While a resume is never enough to get the job you really want, you do need a good resume and cover letter to land an interview — and you need to be prepared to answer the most commonly asked job interview questions.

But how do you define “good”? 

To answer that question, researchers at the University of Michigan conducted a study “systematically examining the impression management (IM) content of actual resumes and cover letters and empirically testing the effect on applicant evaluation.”

Or, in lay speak, the researchers tried to figure out what works when it comes to landing an interview, and what doesn’t.

They broke down “impression management” — an attempt to influence the opinions of others, which is the point of a resume and cover letter — into eight basic categories:

  • Four involved self-promotion (“I’m so darned awesome”)
  • Three involved ingratiation (“Your organization is so darned awesome and I would love to work there”)
  • One was a hybrid category, an expression of personal values that also reflects on the company (“I’m so darned passionate about taking on challenges and would love to embark on your incredible mission with you”)

Self-promotion involved the use of adjectives like efficient, organized, experienced, creative, articulate, energetic, confident, dependable, results-oriented, professional,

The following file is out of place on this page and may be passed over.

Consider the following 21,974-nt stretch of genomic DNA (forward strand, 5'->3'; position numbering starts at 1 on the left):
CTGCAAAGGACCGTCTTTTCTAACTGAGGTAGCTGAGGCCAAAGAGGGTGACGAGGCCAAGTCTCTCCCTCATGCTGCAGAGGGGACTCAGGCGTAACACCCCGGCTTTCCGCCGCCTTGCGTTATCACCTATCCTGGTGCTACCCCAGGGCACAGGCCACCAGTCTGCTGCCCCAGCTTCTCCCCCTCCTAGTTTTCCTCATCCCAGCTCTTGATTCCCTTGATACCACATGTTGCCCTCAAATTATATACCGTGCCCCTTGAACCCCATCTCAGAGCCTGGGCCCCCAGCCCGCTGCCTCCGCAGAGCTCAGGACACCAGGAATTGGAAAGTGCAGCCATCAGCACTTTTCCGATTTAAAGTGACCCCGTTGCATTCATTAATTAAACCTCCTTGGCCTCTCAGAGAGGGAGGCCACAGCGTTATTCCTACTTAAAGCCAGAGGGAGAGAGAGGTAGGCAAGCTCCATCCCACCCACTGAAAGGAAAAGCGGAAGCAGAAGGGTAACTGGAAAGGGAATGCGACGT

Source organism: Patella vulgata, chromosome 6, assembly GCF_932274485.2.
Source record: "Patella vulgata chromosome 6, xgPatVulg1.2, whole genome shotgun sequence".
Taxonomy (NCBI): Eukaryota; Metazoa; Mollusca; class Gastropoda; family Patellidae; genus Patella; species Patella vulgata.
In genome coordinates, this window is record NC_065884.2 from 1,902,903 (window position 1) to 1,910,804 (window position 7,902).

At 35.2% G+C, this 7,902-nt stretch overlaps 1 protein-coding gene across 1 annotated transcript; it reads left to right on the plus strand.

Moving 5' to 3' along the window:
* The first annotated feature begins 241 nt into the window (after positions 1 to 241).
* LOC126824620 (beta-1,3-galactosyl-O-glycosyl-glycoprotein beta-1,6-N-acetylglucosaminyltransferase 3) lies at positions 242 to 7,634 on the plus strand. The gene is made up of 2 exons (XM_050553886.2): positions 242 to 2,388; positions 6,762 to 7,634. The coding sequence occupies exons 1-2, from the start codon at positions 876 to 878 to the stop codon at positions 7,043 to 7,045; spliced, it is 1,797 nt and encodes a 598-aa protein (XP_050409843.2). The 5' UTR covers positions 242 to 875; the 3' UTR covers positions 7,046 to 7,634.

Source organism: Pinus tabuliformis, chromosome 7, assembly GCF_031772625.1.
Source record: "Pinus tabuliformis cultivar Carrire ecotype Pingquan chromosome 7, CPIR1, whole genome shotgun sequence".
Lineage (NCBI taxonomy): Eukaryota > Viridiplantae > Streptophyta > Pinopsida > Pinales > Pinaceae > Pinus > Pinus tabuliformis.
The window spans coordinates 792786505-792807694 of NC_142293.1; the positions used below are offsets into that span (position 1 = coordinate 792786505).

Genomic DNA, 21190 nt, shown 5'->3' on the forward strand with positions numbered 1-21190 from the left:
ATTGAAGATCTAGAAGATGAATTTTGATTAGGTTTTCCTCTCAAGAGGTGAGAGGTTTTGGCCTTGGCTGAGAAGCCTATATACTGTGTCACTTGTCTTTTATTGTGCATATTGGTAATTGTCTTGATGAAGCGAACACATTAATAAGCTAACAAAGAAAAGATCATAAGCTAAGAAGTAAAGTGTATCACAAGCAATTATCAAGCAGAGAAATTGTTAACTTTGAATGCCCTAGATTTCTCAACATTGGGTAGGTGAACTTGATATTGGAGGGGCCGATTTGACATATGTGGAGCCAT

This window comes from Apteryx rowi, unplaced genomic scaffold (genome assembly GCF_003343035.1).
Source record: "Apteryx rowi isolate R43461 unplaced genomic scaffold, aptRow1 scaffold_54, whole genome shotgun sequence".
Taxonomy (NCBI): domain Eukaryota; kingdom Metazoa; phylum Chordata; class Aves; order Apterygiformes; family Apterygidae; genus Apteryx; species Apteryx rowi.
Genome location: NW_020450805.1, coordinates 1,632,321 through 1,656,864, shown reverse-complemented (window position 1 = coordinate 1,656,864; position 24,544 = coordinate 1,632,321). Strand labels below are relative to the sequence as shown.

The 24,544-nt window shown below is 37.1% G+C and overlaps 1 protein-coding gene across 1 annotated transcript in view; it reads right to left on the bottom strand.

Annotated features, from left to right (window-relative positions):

motivated, proficient, skilled, knowledgeable, detail-oriented, dedicated, focused, and industrious.

Self-promotion also involved statements like, “Designed, negotiated, and wrote new financing agreements never before done on x, far exceeding the national average.” Or old standbys like, “My work experience and education uniquely qualify me for the position,” and, “I am the perfect candidate for this position.” 

Ingratiation could go several different ways. One is institutional. You might say, “The university is a renowned institution. Go, [university team nickname]! The campus possesses beautiful natural grounds and extensive facilities for educating students. It is with great pleasure that I’m seeking to explore an employment opportunity within your organization.”

Or ingratiation could be individual, like, “I would very much like the opportunity to discuss, in person, how I might add value to x. It is my sincere hope that we will meet for an interview to discuss this position. Thank you for your time and consideration.”

Or you could really hammer the ingratiation home by saying, “I enjoy the challenges of implementing new programs and building successful teams. I have a genuine desire to make a positive difference in the lives of college students. I have approached previous positions as opportunities for career enhancement and discovery. I’ll bring the same entrepreneurial spirit to this job. I’m excited for the opportunity for an effective partnership.”

I know what you’re thinking. You’ve seen all that before. None of it stands out.

But it works.

Here are some of the key findings from the research:

1. “Male applicants engage in more frequent self-promotion and use more intense self-promotion tactics than female applicants.” (No surprise there.) 

2. “Job postings that contain more IM-inducing content will elicit more frequent use of IM-relevant words in resumes and cover letters than postings with less IM-inducing content.” In short, the more frequently an organization uses words like “excellent,” 
“outstanding,” and “superior” in job postings, the more likely it is to receive cover letters and resume​s that include those words.